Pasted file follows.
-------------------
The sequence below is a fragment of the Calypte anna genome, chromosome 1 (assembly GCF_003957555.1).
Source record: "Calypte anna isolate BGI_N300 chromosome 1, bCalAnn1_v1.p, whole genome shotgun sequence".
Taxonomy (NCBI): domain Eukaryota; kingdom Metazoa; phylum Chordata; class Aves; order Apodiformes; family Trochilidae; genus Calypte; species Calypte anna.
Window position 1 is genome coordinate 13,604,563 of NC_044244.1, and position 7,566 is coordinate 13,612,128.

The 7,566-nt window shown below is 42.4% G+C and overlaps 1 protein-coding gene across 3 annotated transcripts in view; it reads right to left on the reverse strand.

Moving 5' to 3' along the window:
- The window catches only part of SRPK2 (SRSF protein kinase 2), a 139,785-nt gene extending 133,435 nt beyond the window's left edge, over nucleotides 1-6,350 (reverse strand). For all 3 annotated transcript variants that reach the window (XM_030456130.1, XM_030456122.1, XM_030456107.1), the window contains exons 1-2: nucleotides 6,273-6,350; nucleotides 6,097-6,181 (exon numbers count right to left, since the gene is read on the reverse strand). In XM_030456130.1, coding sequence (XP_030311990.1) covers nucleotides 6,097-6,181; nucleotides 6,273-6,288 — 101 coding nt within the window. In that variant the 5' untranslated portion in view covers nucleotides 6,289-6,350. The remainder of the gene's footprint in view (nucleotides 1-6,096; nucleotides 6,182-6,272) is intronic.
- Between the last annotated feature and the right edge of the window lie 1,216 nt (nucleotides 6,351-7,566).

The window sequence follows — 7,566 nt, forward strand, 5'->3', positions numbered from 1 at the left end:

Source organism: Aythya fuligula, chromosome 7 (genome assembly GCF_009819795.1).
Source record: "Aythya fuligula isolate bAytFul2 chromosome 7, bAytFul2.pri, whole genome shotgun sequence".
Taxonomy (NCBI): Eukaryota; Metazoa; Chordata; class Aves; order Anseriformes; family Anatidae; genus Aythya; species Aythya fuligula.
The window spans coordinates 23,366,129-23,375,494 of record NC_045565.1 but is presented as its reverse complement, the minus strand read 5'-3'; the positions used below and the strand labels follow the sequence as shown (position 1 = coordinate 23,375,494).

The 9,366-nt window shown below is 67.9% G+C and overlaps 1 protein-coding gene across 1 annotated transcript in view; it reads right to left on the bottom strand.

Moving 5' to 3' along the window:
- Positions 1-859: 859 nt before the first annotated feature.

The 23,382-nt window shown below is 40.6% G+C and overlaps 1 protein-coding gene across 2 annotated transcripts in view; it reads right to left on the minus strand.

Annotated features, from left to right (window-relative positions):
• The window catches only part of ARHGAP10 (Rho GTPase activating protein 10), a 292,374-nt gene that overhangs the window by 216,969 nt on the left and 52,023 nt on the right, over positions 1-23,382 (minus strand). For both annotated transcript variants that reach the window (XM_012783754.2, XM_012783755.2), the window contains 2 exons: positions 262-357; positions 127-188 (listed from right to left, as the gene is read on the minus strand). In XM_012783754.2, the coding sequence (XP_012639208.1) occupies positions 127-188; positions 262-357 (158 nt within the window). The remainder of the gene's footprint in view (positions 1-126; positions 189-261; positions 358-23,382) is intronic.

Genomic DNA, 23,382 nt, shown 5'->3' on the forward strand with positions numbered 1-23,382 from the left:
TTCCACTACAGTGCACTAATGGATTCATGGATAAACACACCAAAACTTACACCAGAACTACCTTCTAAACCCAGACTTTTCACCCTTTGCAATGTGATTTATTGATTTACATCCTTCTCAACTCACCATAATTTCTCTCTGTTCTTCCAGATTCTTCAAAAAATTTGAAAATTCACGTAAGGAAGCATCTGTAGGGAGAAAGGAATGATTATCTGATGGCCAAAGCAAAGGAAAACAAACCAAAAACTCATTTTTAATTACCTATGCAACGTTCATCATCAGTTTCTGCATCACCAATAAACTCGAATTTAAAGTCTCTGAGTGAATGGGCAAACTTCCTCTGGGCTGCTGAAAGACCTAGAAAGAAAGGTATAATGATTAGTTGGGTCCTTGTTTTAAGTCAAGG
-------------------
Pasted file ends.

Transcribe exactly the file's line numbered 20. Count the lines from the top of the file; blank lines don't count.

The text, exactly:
Genomic DNA, 23,382 nt, shown 5'->3' on the forward strand with positions numbered 1-23,382 from the left: